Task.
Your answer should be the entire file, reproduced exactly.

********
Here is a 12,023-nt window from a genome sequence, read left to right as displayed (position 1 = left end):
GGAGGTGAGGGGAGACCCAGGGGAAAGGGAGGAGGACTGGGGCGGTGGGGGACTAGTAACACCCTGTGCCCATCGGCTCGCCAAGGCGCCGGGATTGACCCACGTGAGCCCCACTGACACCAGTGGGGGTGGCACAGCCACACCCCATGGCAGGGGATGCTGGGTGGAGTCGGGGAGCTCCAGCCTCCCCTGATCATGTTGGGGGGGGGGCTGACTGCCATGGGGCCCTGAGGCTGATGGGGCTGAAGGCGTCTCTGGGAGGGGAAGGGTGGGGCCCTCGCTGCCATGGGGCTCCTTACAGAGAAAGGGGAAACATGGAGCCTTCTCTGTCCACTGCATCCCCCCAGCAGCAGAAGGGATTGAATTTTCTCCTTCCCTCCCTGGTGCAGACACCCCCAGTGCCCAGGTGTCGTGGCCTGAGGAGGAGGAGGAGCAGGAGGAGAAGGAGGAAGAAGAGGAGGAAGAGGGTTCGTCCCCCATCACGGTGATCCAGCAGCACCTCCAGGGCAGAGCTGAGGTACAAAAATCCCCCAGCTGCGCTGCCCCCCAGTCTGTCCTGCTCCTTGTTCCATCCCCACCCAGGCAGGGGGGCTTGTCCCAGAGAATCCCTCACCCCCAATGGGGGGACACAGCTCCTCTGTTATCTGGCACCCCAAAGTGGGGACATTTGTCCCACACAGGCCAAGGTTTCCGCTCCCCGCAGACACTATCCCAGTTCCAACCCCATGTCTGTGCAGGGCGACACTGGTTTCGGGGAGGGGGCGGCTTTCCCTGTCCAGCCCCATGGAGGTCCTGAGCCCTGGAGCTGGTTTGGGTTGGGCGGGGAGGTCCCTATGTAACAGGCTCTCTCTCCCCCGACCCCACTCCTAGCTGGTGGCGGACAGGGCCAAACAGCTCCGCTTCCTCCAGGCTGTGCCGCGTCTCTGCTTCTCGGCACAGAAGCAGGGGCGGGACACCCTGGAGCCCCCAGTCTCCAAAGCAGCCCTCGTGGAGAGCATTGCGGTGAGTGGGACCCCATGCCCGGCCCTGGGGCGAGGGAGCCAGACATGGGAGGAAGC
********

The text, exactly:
Here is a 12,023-nt window from a genome sequence, read left to right as displayed (position 1 = left end):
GGAGGTGAGGGGAGACCCAGGGGAAAGGGAGGAGGACTGGGGCGGTGGGGGACTAGTAACACCCTGTGCCCATCGGCTCGCCAAGGCGCCGGGATTGACCCACGTGAGCCCCACTGACACCAGTGGGGGTGGCACAGCCACACCCCATGGCAGGGGATGCTGGGTGGAGTCGGGGAGCTCCAGCCTCCCCTGATCATGTTGGGGGGGGGGCTGACTGCCATGGGGCCCTGAGGCTGATGGGGCTGAAGGCGTCTCTGGGAGGGGAAGGGTGGGGCCCTCGCTGCCATGGGGCTCCTTACAGAGAAAGGGGAAACATGGAGCCTTCTCTGTCCACTGCATCCCCCCAGCAGCAGAAGGGATTGAATTTTCTCCTTCCCTCCCTGGTGCAGACACCCCCAGTGCCCAGGTGTCGTGGCCTGAGGAGGAGGAGGAGCAGGAGGAGAAGGAGGAAGAAGAGGAGGAAGAGGGTTCGTCCCCCATCACGGTGATCCAGCAGCACCTCCAGGGCAGAGCTGAGGTACAAAAATCCCCCAGCTGCGCTGCCCCCCAGTCTGTCCTGCTCCTTGTTCCATCCCCACCCAGGCAGGGGGGCTTGTCCCAGAGAATCCCTCACCCCCAATGGGGGGACACAGCTCCTCTGTTATCTGGCACCCCAAAGTGGGGACATTTGTCCCACACAGGCCAAGGTTTCCGCTCCCCGCAGACACTATCCCAGTTCCAACCCCATGTCTGTGCAGGGCGACACTGGTTTCGGGGAGGGGGCGGCTTTCCCTGTCCAGCCCCATGGAGGTCCTGAGCCCTGGAGCTGGTTTGGGTTGGGCGGGGAGGTCCCTATGTAACAGGCTCTCTCTCCCCCGACCCCACTCCTAGCTGGTGGCGGACAGGGCCAAACAGCTCCGCTTCCTCCAGGCTGTGCCGCGTCTCTGCTTCTCGGCACAGAAGCAGGGGCGGGACACCCTGGAGCCCCCAGTCTCCAAAGCAGCCCTCGTGGAGAGCATTGCGGTGAGTGGGACCCCATGCCCGGCCCTGGGGCGAGGGAGCCAGACATGGGAGGAAGC